Plans for saturday* actually included a visit @ Nani in Kitengela and taking a refreshing bath @ Maasai Lodge, but things turned out completly different. And better.
Waruku (~ New Muthangari), Nairobi, Kenya
I’m leaving on Wednesday and I still wanted to meet my old friend Stephen Kamau wa Gitau who has spent the last 30 years living in Waruku — that area between Kangemi and Muthangari (police station) in Nairobi.
Welcome to Waruku, home of Nairobi River! Imagine I used to catch crabs here while growing up in this neighbourhood…aterere…
As a matter of fact, i recently blogged about him as I was googling for “Waruku” and came across a story in the DN about his son who’d been taken away (and shot?) by the police for no specific reason. The story also featured a pic of him – so I knew they were talking of him. Meeting him on my 3 weeks stay in Kenya immediately became a mandatory task.
The idea was to track him down in Waruku by asking people from places he’d most likely visit: the local bar/pub. Which I did.
I described him to one of the barkeepers (“old man, big belly, funny – Kirima-1970s-hairstyle”, full name) and soon got the desired answer that Kamau actually lives near by.
We hadn’t seen each other for ten yeas and I often wondered what he’d be up to these days.
Someone from the bar showed us the way and when I saw him standing there in the crowd that curiously followed the work of ONE man in a Caterpillar (digging up the road), I just couldn’t believe that he actually lives at the very same spot I assumed him to be during all those years.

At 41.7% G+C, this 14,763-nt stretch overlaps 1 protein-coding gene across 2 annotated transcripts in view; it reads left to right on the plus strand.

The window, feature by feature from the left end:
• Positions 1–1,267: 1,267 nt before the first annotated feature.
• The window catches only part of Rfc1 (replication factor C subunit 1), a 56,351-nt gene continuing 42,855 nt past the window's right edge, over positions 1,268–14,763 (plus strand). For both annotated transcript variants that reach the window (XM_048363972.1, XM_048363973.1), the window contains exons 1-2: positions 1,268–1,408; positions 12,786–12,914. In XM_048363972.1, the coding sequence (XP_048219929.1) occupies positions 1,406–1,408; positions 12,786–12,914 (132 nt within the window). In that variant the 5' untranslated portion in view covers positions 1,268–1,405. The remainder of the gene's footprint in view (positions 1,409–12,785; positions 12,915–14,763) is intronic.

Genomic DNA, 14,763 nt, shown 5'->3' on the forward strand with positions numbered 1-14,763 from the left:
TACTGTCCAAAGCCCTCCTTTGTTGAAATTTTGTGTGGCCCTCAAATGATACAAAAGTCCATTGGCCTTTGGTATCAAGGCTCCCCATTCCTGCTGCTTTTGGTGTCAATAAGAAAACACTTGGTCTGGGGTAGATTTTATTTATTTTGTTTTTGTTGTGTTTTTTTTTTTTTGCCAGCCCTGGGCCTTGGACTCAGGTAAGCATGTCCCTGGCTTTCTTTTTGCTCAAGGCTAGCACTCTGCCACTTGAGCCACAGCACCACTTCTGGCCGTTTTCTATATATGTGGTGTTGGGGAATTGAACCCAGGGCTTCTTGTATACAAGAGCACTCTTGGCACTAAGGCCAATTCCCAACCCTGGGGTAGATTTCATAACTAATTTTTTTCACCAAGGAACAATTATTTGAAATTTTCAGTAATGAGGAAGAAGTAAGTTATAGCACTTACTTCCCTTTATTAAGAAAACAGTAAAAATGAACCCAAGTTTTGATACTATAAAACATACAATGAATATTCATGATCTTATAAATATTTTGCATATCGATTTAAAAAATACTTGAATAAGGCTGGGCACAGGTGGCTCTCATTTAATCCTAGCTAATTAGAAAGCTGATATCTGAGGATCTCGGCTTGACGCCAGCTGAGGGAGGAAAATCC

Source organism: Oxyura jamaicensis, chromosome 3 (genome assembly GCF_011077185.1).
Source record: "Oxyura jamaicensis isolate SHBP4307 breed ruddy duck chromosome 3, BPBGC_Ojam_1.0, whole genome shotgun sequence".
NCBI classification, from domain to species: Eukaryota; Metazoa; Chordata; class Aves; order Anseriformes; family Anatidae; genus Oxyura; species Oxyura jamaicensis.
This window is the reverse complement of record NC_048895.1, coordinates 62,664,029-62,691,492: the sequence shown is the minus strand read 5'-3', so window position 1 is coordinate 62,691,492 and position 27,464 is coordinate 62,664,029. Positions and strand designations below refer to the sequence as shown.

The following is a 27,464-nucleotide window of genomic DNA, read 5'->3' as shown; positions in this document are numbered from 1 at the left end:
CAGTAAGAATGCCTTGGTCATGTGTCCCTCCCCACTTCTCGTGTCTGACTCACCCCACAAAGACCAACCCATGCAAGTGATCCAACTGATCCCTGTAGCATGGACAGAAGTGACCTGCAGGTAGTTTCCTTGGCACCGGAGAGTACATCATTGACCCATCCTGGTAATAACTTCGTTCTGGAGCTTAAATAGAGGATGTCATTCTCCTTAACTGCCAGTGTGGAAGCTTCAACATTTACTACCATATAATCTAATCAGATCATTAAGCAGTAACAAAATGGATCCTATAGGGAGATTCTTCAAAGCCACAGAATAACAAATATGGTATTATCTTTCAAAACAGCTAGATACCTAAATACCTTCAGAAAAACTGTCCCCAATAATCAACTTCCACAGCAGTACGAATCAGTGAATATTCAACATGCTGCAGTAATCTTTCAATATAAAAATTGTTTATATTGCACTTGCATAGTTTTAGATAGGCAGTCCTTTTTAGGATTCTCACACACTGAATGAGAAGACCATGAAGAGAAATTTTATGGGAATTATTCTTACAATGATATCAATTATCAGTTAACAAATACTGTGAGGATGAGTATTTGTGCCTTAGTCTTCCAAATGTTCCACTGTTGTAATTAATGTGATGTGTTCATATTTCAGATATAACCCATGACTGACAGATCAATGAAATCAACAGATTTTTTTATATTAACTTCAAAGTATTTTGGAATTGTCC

Kamau, who’s nicknamed Githingithia (earthquake) due to that Githingithia song he often played, now owns a small duka in the middle of Waruku – some 30m away from Nairobi River. Business isn’t that good, but he somehow managed to survive and considering that he never learned how to read or write, he’s still doing fine with his ~66 years and has remained the same person during all these years: a strong, independent survivor who knows how to feed 15 children and to remain very popular among his neighbours.
Stephen Kamau “Githingithia” wa Gitau in front of his duka
Meeting Kamau “Githingithia” after all these years really made me very happy and I promised to arrange some sort of Harambee for him among those ppl he’s been working for before.
And the best thing: I have the contact details of his most favourite joint – so whenever I feel like getting in contact with him, I can just send a short message or even “assist” him in one way or another as I consider him part of my extended family…
NB: Mama Daktarimbili, the Lady who runs that Medical Office in Waruku next to the bar and who openly fights with those drunkards whose wifes are her beaten-up customers, put this sign on the bench for her customers. She told me that the Somali refugees, who seek assistance at this Somali branch in Waruku every day, normally occupy and vandalise it, so she was forced to teach them a lesson in her own style.…
With women like her (yes, that’s her arm :-), I know what Madaraka really means and what kind of daily struggles Kenyans take upon them since Independence…
(*= I wrote this on Sunday, 28th May while staying in NBO…)